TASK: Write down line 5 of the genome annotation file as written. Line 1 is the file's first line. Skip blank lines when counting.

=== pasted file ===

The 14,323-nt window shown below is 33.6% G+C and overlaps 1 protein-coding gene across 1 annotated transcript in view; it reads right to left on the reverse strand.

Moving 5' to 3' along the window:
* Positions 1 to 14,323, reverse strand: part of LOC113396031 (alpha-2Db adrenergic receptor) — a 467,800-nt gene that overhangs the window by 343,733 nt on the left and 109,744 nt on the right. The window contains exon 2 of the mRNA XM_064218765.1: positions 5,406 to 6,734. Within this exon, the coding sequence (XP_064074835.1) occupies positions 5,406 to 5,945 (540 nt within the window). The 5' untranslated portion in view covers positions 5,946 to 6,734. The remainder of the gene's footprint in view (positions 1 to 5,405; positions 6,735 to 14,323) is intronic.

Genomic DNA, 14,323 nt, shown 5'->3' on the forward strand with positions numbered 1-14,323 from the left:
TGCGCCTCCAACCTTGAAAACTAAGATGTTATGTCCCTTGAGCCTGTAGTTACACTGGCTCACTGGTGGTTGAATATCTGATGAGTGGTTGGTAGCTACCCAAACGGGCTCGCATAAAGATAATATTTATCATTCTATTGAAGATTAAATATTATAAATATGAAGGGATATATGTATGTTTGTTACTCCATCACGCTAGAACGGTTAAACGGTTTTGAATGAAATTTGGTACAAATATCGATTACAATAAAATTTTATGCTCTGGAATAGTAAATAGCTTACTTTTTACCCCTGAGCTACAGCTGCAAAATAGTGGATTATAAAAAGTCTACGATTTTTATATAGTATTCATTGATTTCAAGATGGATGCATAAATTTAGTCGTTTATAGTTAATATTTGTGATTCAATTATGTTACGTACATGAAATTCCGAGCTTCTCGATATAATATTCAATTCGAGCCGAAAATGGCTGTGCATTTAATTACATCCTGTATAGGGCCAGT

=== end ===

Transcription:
TGCGCCTCCAACCTTGAAAACTAAGATGTTATGTCCCTTGAGCCTGTAGTTACACTGGCTCACTGGTGGTTGAATATCTGATGAGTGGTTGGTAGCTACCCAAACGGGCTCGCATAAAGATAATATTTATCATTCTATTGAAGATTAAATATTATAAATATGAAGGGATATATGTATGTTTGTTACTCCATCACGCTAGAACGGTTAAACGGTTTTGAATGAAATTTGGTACAAATATCGATTACAATAAAATTTTATGCTCTGGAATAGTAAATAGCTTACTTTTTACCCCTGAGCTACAGCTGCAAAATAGTGGATTATAAAAAGTCTACGATTTTTATATAGTATTCATTGATTTCAAGATGGATGCATAAATTTAGTCGTTTATAGTTAATATTTGTGATTCAATTATGTTACGTACATGAAATTCCGAGCTTCTCGATATAATATTCAATTCGAGCCGAAAATGGCTGTGCATTTAATTACATCCTGTATAGGGCCAGT